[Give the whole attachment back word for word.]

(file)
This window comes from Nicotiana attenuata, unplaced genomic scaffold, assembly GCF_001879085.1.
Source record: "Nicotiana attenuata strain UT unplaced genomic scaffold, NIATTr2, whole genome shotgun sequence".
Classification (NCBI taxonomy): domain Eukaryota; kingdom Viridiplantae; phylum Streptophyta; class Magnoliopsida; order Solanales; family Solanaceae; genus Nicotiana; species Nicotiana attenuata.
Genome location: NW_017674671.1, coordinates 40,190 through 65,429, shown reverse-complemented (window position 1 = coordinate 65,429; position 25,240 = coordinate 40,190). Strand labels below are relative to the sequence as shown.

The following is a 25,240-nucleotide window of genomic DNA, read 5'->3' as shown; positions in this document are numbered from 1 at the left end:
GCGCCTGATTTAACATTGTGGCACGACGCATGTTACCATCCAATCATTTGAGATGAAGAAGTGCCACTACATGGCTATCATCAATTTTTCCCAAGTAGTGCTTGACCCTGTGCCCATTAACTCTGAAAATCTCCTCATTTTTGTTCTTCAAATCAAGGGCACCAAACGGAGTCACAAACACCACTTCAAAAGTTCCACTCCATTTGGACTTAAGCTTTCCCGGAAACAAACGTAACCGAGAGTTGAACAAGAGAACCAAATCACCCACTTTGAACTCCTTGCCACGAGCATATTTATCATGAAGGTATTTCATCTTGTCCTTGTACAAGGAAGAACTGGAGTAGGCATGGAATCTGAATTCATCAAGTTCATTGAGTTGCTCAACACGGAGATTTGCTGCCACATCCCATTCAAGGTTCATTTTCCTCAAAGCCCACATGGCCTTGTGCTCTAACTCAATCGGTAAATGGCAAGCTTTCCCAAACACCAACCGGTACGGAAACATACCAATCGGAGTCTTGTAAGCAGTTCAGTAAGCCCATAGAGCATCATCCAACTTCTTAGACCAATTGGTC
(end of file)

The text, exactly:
This window comes from Nicotiana attenuata, unplaced genomic scaffold, assembly GCF_001879085.1.
Source record: "Nicotiana attenuata strain UT unplaced genomic scaffold, NIATTr2, whole genome shotgun sequence".
Classification (NCBI taxonomy): domain Eukaryota; kingdom Viridiplantae; phylum Streptophyta; class Magnoliopsida; order Solanales; family Solanaceae; genus Nicotiana; species Nicotiana attenuata.
Genome location: NW_017674671.1, coordinates 40,190 through 65,429, shown reverse-complemented (window position 1 = coordinate 65,429; position 25,240 = coordinate 40,190). Strand labels below are relative to the sequence as shown.

The following is a 25,240-nucleotide window of genomic DNA, read 5'->3' as shown; positions in this document are numbered from 1 at the left end:
GCGCCTGATTTAACATTGTGGCACGACGCATGTTACCATCCAATCATTTGAGATGAAGAAGTGCCACTACATGGCTATCATCAATTTTTCCCAAGTAGTGCTTGACCCTGTGCCCATTAACTCTGAAAATCTCCTCATTTTTGTTCTTCAAATCAAGGGCACCAAACGGAGTCACAAACACCACTTCAAAAGTTCCACTCCATTTGGACTTAAGCTTTCCCGGAAACAAACGTAACCGAGAGTTGAACAAGAGAACCAAATCACCCACTTTGAACTCCTTGCCACGAGCATATTTATCATGAAGGTATTTCATCTTGTCCTTGTACAAGGAAGAACTGGAGTAGGCATGGAATCTGAATTCATCAAGTTCATTGAGTTGCTCAACACGGAGATTTGCTGCCACATCCCATTCAAGGTTCATTTTCCTCAAAGCCCACATGGCCTTGTGCTCTAACTCAATCGGTAAATGGCAAGCTTTCCCAAACACCAACCGGTACGGAAACATACCAATCGGAGTCTTGTAAGCAGTTCAGTAAGCCCATAGAGCATCATCCAACTTCTTAGACCAATTGGTC